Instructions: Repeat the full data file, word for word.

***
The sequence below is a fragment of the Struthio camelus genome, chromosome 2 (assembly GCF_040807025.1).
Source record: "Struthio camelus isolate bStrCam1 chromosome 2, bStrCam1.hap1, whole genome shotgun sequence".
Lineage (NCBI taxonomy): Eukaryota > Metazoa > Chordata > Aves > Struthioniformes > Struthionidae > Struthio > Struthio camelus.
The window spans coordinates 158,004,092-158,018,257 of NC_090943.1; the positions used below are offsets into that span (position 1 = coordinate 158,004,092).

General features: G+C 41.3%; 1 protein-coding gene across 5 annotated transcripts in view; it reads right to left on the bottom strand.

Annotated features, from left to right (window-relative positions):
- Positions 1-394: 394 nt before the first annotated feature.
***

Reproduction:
The sequence below is a fragment of the Struthio camelus genome, chromosome 2 (assembly GCF_040807025.1).
Source record: "Struthio camelus isolate bStrCam1 chromosome 2, bStrCam1.hap1, whole genome shotgun sequence".
Lineage (NCBI taxonomy): Eukaryota > Metazoa > Chordata > Aves > Struthioniformes > Struthionidae > Struthio > Struthio camelus.
The window spans coordinates 158,004,092-158,018,257 of NC_090943.1; the positions used below are offsets into that span (position 1 = coordinate 158,004,092).

General features: G+C 41.3%; 1 protein-coding gene across 5 annotated transcripts in view; it reads right to left on the bottom strand.

Annotated features, from left to right (window-relative positions):
- Positions 1-394: 394 nt before the first annotated feature.